Skip to main content
U.S. flag

An official website of the United States government

ROV dives under Great Lakes ice

January 1, 1989

Observations of the underside of ice have a wide variety of applications. Severe under-ice roughness can affect ice movements, rough under-ice surfaces can scour the bottom disturbing biota and man-made structures such as pipelines, and the flow rate of rivers is often affected by under-ice roughness. A few reported observations of the underside of an ice cover have been made, usually by cutting a large block of ice and overturning it, by extensive boring, or by remote sensing. Such operations are extremely labor-intensive and, in some cases, prone to inaccuracies. Remotely operated vehicles (ROV) can partially solve these problems. In this note, we describe the use, performance in a hostile environment, and results of a study in which a ROV was deployed under the ice in Lake Erie (North American Great Lakes).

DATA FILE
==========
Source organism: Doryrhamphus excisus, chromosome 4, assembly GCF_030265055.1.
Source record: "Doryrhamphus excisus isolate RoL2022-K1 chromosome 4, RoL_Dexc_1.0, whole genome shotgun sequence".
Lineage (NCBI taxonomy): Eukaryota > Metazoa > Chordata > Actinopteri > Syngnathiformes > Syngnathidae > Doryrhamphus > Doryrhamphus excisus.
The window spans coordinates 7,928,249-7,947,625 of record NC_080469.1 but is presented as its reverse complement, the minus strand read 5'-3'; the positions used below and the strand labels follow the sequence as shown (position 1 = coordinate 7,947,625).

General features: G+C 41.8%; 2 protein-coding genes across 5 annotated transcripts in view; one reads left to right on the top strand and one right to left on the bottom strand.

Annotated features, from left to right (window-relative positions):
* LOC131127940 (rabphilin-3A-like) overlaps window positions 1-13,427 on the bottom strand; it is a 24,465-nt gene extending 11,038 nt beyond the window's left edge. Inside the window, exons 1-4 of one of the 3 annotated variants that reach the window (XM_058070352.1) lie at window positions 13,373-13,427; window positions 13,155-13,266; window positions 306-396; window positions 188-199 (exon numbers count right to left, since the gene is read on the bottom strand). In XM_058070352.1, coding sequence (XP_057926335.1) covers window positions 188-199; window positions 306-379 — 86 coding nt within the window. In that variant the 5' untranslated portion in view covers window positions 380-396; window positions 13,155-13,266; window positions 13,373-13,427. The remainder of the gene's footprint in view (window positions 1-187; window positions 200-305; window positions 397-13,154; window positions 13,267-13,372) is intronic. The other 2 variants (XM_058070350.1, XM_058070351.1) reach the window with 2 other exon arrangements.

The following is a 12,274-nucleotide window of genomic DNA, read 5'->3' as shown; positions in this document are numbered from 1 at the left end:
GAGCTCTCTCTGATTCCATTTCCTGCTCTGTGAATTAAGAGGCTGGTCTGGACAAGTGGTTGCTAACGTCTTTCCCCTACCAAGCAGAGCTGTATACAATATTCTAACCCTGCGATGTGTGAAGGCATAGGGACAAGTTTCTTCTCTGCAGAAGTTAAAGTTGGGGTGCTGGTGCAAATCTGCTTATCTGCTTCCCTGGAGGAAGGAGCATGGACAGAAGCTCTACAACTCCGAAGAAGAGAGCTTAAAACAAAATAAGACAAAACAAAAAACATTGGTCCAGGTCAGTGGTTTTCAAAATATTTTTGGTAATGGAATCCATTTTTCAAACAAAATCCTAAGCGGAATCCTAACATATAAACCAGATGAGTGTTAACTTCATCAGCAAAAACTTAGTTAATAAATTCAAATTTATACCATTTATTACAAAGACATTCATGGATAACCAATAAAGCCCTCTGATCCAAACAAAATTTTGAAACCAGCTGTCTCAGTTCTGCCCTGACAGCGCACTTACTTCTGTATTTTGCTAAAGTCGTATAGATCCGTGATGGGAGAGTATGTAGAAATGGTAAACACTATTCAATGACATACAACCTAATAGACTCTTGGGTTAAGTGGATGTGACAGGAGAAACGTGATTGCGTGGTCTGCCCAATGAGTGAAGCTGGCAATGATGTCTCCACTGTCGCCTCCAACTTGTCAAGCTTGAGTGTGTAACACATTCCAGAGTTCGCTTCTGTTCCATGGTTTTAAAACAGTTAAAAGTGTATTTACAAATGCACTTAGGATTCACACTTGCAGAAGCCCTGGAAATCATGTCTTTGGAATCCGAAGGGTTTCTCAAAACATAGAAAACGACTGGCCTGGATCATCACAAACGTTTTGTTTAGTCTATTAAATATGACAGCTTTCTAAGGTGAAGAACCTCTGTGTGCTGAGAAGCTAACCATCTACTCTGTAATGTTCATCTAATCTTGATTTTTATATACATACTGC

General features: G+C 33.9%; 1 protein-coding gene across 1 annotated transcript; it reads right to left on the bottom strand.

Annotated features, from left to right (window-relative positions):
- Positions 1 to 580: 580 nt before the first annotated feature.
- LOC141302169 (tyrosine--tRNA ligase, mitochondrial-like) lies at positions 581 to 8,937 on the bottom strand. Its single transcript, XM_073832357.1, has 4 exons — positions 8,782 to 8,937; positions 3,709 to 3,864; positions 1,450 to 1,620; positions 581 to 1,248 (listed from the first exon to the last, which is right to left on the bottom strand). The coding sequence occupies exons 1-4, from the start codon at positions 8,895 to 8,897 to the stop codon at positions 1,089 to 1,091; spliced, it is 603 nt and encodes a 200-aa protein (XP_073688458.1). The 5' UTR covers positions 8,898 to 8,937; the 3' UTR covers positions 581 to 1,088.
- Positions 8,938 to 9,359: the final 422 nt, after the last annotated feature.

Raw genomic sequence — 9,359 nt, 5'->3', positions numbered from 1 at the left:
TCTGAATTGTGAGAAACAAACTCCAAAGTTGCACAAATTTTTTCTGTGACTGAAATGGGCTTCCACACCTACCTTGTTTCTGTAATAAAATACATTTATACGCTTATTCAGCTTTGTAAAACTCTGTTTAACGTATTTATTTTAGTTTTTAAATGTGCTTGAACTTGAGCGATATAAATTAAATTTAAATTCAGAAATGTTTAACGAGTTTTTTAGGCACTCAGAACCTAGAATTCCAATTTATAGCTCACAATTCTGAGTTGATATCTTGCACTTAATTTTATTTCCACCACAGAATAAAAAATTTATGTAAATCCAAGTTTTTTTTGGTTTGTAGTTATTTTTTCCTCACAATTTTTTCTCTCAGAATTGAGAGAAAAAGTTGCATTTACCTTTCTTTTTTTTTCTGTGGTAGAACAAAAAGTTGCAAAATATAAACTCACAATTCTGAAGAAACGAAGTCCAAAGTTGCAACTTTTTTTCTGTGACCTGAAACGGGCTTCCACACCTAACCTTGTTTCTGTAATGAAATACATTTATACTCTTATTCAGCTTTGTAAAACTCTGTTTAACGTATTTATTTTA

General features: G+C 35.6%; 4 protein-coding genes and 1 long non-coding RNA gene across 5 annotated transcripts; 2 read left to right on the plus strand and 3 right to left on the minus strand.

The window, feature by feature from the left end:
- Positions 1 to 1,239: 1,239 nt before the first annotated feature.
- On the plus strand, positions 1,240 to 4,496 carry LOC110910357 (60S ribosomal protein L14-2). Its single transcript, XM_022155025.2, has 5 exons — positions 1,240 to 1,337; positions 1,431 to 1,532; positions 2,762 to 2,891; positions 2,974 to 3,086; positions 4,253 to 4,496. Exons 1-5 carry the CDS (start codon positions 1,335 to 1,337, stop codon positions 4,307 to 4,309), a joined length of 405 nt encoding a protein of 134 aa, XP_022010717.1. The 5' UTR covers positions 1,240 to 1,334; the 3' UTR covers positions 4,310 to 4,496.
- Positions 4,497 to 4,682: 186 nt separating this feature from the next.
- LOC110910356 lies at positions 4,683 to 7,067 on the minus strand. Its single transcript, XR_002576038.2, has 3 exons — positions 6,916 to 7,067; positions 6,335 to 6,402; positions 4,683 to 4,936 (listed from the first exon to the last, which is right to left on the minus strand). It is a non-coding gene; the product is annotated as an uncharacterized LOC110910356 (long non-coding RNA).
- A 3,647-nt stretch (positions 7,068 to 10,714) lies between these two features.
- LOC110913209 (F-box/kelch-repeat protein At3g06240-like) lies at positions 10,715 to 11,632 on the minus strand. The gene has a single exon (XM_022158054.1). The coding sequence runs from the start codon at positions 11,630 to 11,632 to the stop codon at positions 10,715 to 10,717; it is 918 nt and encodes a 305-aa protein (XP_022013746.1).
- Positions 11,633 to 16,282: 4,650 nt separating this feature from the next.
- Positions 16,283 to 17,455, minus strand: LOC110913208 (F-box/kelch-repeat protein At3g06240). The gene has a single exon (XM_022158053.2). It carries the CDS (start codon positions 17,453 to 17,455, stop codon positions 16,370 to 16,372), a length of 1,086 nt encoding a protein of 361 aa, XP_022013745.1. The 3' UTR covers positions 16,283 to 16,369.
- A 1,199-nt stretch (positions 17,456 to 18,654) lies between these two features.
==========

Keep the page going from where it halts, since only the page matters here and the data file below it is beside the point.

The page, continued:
Publication Year 1989
Title ROV dives under Great Lakes ice
DOI 10.1016/0165-232X(89)90010-4
Authors S. J. Bolsenga, John E. Gannon, Gregory Kennedy, D. C. North, Charles E. Herdendorf
Publication Type Article
Publication Subtype Journal Article
Series Title Cold Regions Science and Technology
Index ID 1000536
Record Source USGS Publications Warehouse
USGS Organization Great Lakes Science Center